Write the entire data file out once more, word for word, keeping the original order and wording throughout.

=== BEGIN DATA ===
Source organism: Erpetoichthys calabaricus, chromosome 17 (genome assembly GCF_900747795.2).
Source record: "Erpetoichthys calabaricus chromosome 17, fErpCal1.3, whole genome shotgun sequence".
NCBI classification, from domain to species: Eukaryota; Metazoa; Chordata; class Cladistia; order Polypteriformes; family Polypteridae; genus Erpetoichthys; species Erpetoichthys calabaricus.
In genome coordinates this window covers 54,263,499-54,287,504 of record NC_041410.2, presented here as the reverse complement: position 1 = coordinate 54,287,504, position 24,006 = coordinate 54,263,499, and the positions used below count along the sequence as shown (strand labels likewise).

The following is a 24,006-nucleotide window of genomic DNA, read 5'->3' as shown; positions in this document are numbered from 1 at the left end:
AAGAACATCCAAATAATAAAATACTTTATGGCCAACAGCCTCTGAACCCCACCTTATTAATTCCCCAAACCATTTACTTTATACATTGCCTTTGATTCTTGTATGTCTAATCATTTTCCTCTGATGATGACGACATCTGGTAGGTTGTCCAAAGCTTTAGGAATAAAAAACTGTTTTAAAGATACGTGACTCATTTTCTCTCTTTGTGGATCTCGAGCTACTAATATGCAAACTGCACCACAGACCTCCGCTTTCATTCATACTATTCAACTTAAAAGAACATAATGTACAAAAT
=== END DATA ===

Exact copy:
Source organism: Erpetoichthys calabaricus, chromosome 17 (genome assembly GCF_900747795.2).
Source record: "Erpetoichthys calabaricus chromosome 17, fErpCal1.3, whole genome shotgun sequence".
NCBI classification, from domain to species: Eukaryota; Metazoa; Chordata; class Cladistia; order Polypteriformes; family Polypteridae; genus Erpetoichthys; species Erpetoichthys calabaricus.
In genome coordinates this window covers 54,263,499-54,287,504 of record NC_041410.2, presented here as the reverse complement: position 1 = coordinate 54,287,504, position 24,006 = coordinate 54,263,499, and the positions used below count along the sequence as shown (strand labels likewise).

The following is a 24,006-nucleotide window of genomic DNA, read 5'->3' as shown; positions in this document are numbered from 1 at the left end:
AAGAACATCCAAATAATAAAATACTTTATGGCCAACAGCCTCTGAACCCCACCTTATTAATTCCCCAAACCATTTACTTTATACATTGCCTTTGATTCTTGTATGTCTAATCATTTTCCTCTGATGATGACGACATCTGGTAGGTTGTCCAAAGCTTTAGGAATAAAAAACTGTTTTAAAGATACGTGACTCATTTTCTCTCTTTGTGGATCTCGAGCTACTAATATGCAAACTGCACCACAGACCTCCGCTTTCATTCATACTATTCAACTTAAAAGAACATAATGTACAAAAT